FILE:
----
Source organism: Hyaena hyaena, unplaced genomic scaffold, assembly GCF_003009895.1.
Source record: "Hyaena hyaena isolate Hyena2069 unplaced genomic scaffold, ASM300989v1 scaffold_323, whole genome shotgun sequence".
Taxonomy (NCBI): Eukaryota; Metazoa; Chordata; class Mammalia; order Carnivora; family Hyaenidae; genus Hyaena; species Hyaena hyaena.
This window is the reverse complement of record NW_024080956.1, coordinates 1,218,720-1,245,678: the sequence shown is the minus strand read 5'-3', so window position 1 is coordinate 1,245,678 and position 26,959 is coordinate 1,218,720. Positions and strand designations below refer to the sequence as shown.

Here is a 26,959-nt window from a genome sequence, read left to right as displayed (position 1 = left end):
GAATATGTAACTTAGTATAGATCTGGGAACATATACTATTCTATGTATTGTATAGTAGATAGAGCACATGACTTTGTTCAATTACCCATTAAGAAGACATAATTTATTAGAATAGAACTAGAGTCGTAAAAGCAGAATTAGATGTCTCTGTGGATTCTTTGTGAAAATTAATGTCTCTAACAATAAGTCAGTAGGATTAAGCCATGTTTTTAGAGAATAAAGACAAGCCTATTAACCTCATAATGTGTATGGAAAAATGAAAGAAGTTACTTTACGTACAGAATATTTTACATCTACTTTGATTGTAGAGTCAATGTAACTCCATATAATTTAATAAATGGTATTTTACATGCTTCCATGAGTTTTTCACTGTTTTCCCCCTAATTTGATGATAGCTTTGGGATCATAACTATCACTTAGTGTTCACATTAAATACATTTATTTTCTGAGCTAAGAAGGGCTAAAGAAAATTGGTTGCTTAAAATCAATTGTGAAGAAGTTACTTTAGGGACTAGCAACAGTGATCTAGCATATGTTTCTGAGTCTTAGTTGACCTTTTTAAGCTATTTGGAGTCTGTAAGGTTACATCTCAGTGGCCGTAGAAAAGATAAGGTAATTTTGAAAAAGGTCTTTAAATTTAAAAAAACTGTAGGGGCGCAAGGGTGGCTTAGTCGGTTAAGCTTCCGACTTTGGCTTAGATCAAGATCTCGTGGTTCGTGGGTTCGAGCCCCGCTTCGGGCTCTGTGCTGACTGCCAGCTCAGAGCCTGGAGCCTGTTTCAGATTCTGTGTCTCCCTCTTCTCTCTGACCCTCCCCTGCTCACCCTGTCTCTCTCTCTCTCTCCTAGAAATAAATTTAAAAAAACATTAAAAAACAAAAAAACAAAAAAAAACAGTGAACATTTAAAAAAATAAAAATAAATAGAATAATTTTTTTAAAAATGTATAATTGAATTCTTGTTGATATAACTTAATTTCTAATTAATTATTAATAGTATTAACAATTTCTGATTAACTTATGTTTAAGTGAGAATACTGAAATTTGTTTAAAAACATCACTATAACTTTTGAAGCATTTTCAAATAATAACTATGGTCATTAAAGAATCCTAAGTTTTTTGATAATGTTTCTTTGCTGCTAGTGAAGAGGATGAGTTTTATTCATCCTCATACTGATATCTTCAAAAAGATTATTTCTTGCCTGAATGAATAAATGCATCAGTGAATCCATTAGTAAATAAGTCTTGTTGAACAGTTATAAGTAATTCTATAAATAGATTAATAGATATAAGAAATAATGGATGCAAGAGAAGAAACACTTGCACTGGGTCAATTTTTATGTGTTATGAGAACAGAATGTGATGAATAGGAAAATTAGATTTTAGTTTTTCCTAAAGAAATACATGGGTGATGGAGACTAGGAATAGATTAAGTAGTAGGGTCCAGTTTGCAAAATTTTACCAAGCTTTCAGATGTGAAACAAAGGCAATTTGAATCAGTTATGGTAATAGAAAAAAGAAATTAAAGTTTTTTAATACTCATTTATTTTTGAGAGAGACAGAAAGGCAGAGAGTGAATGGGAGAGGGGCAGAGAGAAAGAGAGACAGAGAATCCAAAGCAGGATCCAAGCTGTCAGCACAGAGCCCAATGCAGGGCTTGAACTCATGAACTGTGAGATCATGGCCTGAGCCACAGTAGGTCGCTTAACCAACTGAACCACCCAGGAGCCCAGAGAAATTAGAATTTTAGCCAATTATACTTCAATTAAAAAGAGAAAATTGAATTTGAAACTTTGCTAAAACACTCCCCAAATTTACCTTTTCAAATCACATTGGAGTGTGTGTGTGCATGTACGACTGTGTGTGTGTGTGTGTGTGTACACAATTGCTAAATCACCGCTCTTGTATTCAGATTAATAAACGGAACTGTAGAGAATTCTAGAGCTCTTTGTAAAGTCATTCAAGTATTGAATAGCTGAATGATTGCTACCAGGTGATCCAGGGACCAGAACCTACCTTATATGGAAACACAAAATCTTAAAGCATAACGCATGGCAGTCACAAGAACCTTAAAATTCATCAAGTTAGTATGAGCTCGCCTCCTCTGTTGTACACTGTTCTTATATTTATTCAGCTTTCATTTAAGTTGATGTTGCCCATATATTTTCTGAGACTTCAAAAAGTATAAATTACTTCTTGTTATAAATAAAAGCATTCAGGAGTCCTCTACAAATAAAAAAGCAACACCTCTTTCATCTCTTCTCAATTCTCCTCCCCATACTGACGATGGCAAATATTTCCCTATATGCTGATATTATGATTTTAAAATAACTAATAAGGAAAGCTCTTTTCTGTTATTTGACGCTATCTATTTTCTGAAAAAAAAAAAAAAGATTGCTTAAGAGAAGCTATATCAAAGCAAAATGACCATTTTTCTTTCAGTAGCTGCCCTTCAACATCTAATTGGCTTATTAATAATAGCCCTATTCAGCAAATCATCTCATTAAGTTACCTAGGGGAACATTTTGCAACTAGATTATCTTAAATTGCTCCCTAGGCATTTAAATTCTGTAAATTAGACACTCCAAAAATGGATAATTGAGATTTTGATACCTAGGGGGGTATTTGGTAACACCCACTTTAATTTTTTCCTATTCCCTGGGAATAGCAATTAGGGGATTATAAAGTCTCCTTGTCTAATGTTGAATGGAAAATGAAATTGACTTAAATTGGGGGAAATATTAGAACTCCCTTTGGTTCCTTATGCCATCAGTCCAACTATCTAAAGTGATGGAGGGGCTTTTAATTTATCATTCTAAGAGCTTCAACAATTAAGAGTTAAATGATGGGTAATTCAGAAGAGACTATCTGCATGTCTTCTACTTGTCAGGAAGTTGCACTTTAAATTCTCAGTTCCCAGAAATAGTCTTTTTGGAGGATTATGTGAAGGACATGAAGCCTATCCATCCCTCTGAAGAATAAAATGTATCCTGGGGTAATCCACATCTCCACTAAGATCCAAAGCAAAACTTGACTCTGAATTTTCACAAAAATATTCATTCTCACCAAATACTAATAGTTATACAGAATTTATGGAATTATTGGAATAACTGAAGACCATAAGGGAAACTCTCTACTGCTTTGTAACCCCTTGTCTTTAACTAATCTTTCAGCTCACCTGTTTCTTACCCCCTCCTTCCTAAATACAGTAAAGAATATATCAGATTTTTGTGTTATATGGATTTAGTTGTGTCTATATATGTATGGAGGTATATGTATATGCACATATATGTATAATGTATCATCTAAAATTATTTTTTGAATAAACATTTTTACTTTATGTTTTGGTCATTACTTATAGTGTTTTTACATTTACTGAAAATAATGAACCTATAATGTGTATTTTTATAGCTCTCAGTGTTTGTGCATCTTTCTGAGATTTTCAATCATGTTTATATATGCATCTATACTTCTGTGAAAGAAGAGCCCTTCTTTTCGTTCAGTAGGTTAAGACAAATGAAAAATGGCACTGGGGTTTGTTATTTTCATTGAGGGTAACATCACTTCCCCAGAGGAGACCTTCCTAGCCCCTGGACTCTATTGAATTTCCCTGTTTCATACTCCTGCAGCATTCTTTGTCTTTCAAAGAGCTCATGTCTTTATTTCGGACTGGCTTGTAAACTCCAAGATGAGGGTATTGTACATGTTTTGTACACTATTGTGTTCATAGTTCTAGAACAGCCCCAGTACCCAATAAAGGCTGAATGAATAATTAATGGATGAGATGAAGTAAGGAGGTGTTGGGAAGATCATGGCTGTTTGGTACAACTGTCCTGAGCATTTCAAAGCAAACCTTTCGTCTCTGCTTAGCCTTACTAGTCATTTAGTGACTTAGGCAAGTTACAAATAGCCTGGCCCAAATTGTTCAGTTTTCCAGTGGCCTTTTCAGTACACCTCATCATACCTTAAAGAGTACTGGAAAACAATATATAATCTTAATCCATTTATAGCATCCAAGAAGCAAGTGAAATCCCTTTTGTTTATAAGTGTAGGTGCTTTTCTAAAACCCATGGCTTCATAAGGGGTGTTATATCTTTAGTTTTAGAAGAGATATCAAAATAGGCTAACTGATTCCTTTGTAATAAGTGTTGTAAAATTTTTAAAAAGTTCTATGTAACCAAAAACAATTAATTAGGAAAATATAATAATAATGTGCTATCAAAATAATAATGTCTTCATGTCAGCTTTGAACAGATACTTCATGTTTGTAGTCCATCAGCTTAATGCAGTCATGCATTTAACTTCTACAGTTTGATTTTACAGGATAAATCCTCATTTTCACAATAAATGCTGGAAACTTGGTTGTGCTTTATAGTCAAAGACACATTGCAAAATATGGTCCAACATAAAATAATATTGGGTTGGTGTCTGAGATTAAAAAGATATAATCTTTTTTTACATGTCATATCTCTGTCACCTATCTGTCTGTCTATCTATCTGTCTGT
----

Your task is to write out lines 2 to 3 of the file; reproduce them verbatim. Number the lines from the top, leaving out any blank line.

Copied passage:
Source record: "Hyaena hyaena isolate Hyena2069 unplaced genomic scaffold, ASM300989v1 scaffold_323, whole genome shotgun sequence".
Taxonomy (NCBI): Eukaryota; Metazoa; Chordata; class Mammalia; order Carnivora; family Hyaenidae; genus Hyaena; species Hyaena hyaena.